It’s time for Green Capitalism

By Elizabeth Anderson and Patrick Sullivan

A new Prime Minister has arrived.  Brexit is coming.  And thanks to a growing wave of environmental focus, we could be heading for a Green Brexit.  

The last few months have seen an unprecedented rise in the level of activity.  Fuelled in part by David Attenborough’s Blue Planet II, in part by growingly radical activity from pressure groups such as Greenpeace, and in part by the growing youth view within the party that enviromental and animal welfare issues are important, the Environment Secretary and Vote Leave campaigner Michael Gove has been ensuring that legislation is brought forward to deal with major issues.  Recent YouGov research showed that 27% of the general population, and almost half of young people, chose the environment as one of the most pressing issues facing the country
Issues such as climate change though continue to dominate – as was proved on Boris Johnson’s drive to the Palace to take up his premiership.  Whilst in the past Boris was not traditionally noted as an enviromentalist, we are not the first to highlight that Carrie Symonds has had an impact on his thinking.  Highly committed to a range of green issues, she has helped to reshape the agenda at a time when these issues are so important to the general population.  With environmental law so deeply connected with the EU – despite the UK time and time again playing a leading role in this – it is bound to be imperative that environmental issues are addressed head on in the Brexit planning.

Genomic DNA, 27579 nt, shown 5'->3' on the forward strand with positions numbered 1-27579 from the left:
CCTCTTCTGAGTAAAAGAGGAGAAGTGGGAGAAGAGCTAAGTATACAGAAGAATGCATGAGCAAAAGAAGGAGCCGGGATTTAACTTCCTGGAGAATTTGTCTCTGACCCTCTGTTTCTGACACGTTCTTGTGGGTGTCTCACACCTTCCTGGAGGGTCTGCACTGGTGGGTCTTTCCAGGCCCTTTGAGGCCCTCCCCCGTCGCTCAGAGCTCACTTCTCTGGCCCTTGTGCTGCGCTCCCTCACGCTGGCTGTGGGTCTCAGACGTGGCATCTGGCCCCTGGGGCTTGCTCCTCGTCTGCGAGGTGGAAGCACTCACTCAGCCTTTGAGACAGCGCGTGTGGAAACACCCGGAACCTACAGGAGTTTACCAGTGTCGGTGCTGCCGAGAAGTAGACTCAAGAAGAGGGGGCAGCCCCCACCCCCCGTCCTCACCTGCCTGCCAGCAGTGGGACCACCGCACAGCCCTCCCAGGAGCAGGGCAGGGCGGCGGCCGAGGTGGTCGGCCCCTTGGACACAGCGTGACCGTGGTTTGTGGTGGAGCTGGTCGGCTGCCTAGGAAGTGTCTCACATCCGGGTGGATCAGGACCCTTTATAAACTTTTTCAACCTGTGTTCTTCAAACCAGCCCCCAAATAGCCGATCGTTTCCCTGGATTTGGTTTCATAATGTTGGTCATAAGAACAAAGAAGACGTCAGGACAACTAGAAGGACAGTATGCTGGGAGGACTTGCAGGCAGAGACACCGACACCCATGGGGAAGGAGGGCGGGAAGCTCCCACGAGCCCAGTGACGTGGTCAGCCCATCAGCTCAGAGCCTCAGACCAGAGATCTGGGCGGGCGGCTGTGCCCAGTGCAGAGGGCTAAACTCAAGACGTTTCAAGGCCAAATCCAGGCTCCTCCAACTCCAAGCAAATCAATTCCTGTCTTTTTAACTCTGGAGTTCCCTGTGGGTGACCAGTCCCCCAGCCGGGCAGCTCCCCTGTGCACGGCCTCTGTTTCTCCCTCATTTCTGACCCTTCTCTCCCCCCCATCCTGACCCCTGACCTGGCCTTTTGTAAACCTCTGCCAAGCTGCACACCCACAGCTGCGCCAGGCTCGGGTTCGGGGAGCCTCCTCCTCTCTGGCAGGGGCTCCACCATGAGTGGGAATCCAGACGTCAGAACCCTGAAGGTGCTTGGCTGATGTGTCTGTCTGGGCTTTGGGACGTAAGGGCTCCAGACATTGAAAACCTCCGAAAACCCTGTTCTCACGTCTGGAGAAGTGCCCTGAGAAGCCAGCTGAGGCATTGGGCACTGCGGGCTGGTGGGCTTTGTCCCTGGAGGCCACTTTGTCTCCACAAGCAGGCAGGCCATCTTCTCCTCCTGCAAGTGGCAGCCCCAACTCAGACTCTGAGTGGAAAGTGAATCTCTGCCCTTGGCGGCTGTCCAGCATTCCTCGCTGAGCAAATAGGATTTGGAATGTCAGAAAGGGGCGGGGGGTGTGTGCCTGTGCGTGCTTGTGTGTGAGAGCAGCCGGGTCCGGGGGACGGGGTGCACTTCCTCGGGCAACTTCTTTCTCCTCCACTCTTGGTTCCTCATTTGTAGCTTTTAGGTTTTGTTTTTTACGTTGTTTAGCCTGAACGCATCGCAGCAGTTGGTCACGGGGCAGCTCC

Which is why today Parliament Street has launched our research paper on Green Capitalism.  We believe that capitalism – instead of being the enemy of climate and green progress, as viewed by many – can actually help to deliver the answer.  Political will alone will not transform how individuals change their own behaviour.  And individuals changing their own behaviour is key.  Voting intentions across the world – from Canada to Australia – have demonstrated that when green policies hit people in the wallet, they cease to vote for those individuals driving enviromental change.  And that cannot go on.  Long termism has to have its routes in short termism – and that means ensuring that people aren’t punished in the drive towards sustainability.  We recognise that in reality, making environmental change is often seen as more expensive, or more time intensive, in a world where workers’ time is at a premium itself.

Over the course of the coming year Parliament Street will be continuing to focus on how green capitalism can replace socialist policies for environmental change.  From examining behavioural economics, Al Gore’s seminal documental An Inconvenient Truth, and case studies of people across the country making small changes that benefit both them and the planet, we will be putting forward positive solutions which we firmly believe can help everyone improve their own economic and personal wellbeing, whilst also helping the planet.

Elizabeth Anderson is Head of External Relations at Parliament Street

Patrick Sullivan is Chief Executive at Parliament Street

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